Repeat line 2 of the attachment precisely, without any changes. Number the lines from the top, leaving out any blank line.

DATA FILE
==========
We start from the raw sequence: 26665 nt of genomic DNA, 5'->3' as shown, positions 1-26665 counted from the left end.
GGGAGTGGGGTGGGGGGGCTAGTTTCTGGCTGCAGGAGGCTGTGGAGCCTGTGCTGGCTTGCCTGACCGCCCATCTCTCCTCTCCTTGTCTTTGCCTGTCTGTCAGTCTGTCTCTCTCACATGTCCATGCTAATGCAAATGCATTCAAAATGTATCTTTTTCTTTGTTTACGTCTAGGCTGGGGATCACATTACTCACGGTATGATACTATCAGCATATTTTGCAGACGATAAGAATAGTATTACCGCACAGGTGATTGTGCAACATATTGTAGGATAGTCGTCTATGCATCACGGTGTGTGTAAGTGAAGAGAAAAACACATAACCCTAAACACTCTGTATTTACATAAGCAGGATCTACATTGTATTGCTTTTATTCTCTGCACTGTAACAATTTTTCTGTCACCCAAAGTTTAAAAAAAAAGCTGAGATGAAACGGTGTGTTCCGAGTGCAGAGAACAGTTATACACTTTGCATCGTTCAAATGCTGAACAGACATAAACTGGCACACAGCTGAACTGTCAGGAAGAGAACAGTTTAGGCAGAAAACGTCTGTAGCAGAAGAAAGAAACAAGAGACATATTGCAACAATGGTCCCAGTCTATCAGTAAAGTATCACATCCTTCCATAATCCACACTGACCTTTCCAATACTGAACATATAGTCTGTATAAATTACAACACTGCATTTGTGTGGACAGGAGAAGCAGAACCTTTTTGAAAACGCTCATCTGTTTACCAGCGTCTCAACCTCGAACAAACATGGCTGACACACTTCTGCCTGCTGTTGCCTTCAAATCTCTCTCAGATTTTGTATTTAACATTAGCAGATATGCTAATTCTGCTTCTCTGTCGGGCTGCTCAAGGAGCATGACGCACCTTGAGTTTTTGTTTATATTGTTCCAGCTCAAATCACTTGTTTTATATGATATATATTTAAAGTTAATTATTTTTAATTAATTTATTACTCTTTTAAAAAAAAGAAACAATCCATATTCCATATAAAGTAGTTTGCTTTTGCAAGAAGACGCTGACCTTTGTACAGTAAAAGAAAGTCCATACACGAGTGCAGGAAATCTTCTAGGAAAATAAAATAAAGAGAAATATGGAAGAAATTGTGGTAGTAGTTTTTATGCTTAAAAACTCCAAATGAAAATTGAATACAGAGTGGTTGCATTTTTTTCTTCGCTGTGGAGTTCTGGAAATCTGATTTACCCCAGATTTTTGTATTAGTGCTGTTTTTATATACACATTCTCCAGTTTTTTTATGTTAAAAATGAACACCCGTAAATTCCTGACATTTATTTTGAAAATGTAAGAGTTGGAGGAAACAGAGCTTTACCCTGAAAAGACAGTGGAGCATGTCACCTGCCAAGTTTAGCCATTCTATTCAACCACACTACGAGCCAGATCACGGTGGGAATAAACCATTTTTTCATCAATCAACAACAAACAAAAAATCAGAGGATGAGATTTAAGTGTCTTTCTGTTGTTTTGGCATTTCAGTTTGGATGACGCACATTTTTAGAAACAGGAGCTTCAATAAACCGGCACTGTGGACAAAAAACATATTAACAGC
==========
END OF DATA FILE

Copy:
GGGAGTGGGGTGGGGGGGCTAGTTTCTGGCTGCAGGAGGCTGTGGAGCCTGTGCTGGCTTGCCTGACCGCCCATCTCTCCTCTCCTTGTCTTTGCCTGTCTGTCAGTCTGTCTCTCTCACATGTCCATGCTAATGCAAATGCATTCAAAATGTATCTTTTTCTTTGTTTACGTCTAGGCTGGGGATCACATTACTCACGGTATGATACTATCAGCATATTTTGCAGACGATAAGAATAGTATTACCGCACAGGTGATTGTGCAACATATTGTAGGATAGTCGTCTATGCATCACGGTGTGTGTAAGTGAAGAGAAAAACACATAACCCTAAACACTCTGTATTTACATAAGCAGGATCTACATTGTATTGCTTTTATTCTCTGCACTGTAACAATTTTTCTGTCACCCAAAGTTTAAAAAAAAAGCTGAGATGAAACGGTGTGTTCCGAGTGCAGAGAACAGTTATACACTTTGCATCGTTCAAATGCTGAACAGACATAAACTGGCACACAGCTGAACTGTCAGGAAGAGAACAGTTTAGGCAGAAAACGTCTGTAGCAGAAGAAAGAAACAAGAGACATATTGCAACAATGGTCCCAGTCTATCAGTAAAGTATCACATCCTTCCATAATCCACACTGACCTTTCCAATACTGAACATATAGTCTGTATAAATTACAACACTGCATTTGTGTGGACAGGAGAAGCAGAACCTTTTTGAAAACGCTCATCTGTTTACCAGCGTCTCAACCTCGAACAAACATGGCTGACACACTTCTGCCTGCTGTTGCCTTCAAATCTCTCTCAGATTTTGTATTTAACATTAGCAGATATGCTAATTCTGCTTCTCTGTCGGGCTGCTCAAGGAGCATGACGCACCTTGAGTTTTTGTTTATATTGTTCCAGCTCAAATCACTTGTTTTATATGATATATATTTAAAGTTAATTATTTTTAATTAATTTATTACTCTTTTAAAAAAAAGAAACAATCCATATTCCATATAAAGTAGTTTGCTTTTGCAAGAAGACGCTGACCTTTGTACAGTAAAAGAAAGTCCATACACGAGTGCAGGAAATCTTCTAGGAAAATAAAATAAAGAGAAATATGGAAGAAATTGTGGTAGTAGTTTTTATGCTTAAAAACTCCAAATGAAAATTGAATACAGAGTGGTTGCATTTTTTTCTTCGCTGTGGAGTTCTGGAAATCTGATTTACCCCAGATTTTTGTATTAGTGCTGTTTTTATATACACATTCTCCAGTTTTTTTATGTTAAAAATGAACACCCGTAAATTCCTGACATTTATTTTGAAAATGTAAGAGTTGGAGGAAACAGAGCTTTACCCTGAAAAGACAGTGGAGCATGTCACCTGCCAAGTTTAGCCATTCTATTCAACCACACTACGAGCCAGATCACGGTGGGAATAAACCATTTTTTCATCAATCAACAACAAACAAAAAATCAGAGGATGAGATTTAAGTGTCTTTCTGTTGTTTTGGCATTTCAGTTTGGATGACGCACATTTTTAGAAACAGGAGCTTCAATAAACCGGCACTGTGGACAAAAAACATATTAACAGC